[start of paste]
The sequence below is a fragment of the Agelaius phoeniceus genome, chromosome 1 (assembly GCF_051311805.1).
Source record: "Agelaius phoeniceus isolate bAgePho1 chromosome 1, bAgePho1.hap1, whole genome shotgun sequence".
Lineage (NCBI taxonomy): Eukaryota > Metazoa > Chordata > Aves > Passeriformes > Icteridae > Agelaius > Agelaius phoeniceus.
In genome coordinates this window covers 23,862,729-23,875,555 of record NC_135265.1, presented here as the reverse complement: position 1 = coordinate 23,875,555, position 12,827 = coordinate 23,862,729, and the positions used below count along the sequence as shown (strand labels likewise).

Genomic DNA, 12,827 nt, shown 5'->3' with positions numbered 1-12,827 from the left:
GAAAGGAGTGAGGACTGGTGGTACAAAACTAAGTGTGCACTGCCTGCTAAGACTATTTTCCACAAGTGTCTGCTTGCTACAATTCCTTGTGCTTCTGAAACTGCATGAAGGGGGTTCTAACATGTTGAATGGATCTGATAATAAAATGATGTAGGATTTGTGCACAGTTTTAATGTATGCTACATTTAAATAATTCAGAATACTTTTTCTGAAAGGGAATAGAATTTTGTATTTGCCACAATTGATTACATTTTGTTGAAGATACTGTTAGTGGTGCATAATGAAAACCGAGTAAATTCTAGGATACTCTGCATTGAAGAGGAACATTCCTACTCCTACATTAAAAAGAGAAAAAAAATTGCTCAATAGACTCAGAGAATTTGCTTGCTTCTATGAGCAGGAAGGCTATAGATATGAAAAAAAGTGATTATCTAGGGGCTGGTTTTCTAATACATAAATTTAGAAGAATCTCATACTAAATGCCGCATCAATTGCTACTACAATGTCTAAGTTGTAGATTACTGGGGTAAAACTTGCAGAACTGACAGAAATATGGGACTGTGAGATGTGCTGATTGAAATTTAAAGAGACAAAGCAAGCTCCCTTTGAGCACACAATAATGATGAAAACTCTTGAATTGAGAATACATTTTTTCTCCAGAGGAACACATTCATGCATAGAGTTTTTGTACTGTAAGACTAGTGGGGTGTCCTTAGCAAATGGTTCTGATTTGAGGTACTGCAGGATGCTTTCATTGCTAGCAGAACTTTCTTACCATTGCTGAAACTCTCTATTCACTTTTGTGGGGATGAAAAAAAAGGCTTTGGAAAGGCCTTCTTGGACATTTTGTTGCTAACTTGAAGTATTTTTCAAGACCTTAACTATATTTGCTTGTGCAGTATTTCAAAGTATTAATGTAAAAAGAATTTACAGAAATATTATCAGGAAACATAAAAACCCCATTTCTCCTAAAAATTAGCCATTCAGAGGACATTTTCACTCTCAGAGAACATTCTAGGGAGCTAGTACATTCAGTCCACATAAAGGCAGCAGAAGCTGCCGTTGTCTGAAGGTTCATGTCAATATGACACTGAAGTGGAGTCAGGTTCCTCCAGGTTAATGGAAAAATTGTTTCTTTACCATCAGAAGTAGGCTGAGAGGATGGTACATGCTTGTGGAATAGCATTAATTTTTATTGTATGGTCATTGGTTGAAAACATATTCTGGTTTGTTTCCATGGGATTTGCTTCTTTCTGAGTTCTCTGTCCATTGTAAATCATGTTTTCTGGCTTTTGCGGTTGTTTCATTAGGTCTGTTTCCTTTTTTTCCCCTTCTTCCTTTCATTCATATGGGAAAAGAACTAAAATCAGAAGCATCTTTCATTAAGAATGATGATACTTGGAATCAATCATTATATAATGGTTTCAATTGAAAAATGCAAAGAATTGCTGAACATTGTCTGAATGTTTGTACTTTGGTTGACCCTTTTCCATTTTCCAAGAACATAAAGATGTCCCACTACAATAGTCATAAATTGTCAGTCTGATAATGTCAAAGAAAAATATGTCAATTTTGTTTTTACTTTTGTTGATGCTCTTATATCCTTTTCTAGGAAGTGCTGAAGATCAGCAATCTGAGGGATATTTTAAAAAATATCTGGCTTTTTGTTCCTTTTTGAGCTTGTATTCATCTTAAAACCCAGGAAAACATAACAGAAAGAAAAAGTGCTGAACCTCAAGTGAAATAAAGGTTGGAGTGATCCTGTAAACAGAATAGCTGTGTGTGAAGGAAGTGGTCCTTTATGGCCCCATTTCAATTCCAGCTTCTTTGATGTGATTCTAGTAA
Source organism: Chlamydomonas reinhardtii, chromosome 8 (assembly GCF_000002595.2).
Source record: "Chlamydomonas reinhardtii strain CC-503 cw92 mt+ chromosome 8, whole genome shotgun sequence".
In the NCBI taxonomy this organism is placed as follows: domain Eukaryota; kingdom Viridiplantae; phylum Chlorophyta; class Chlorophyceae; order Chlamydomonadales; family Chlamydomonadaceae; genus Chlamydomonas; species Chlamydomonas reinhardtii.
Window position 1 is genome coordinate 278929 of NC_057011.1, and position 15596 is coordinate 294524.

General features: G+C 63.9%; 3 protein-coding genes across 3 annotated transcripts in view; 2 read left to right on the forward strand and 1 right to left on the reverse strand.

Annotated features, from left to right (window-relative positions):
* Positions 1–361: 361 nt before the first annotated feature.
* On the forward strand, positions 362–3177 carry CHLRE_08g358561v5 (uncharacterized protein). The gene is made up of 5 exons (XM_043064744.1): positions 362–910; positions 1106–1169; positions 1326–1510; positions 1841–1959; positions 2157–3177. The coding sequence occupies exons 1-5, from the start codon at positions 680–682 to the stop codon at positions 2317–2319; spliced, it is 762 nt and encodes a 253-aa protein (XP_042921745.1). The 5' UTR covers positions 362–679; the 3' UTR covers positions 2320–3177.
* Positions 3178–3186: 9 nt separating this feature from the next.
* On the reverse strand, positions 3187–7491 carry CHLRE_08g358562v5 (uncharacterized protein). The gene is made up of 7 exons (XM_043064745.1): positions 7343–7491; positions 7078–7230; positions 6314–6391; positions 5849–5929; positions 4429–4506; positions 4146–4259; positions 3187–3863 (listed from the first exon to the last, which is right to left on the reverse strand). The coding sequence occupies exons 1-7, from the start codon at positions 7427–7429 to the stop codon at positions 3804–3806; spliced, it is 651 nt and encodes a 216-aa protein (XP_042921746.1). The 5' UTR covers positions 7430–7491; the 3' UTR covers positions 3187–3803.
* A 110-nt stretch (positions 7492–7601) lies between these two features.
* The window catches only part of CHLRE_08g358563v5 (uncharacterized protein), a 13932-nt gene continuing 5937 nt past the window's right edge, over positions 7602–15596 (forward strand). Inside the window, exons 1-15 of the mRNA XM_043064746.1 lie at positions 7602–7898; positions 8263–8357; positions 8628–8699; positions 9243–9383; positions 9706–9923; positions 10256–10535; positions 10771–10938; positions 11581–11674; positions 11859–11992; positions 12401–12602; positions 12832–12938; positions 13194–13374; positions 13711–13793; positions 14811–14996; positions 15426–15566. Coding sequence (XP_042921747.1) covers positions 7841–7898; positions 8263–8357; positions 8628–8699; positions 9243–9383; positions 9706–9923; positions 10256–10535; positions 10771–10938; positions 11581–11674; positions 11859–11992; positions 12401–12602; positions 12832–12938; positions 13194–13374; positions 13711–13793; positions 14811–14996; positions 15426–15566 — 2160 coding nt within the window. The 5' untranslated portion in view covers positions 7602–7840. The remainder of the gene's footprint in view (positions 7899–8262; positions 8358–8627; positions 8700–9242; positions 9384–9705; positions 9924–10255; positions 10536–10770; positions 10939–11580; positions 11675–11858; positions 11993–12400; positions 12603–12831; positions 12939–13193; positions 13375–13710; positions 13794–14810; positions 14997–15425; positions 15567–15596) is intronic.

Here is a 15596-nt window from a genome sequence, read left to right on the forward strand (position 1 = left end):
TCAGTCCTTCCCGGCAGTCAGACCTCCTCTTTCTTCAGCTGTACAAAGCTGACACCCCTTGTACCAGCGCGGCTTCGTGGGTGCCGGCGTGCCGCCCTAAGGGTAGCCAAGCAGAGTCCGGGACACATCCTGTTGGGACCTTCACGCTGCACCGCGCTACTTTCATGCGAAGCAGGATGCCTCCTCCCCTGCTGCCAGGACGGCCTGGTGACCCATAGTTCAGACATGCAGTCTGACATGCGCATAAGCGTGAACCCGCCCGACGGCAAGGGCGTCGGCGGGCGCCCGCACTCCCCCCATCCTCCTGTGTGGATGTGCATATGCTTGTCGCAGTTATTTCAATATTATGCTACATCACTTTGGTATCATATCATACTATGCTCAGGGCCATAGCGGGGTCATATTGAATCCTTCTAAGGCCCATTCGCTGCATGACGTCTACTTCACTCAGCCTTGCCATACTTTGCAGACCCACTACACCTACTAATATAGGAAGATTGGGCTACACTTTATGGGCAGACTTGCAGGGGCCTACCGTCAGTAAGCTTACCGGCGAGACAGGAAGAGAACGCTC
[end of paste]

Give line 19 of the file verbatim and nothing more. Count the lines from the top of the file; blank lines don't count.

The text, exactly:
Here is a 15596-nt window from a genome sequence, read left to right on the forward strand (position 1 = left end):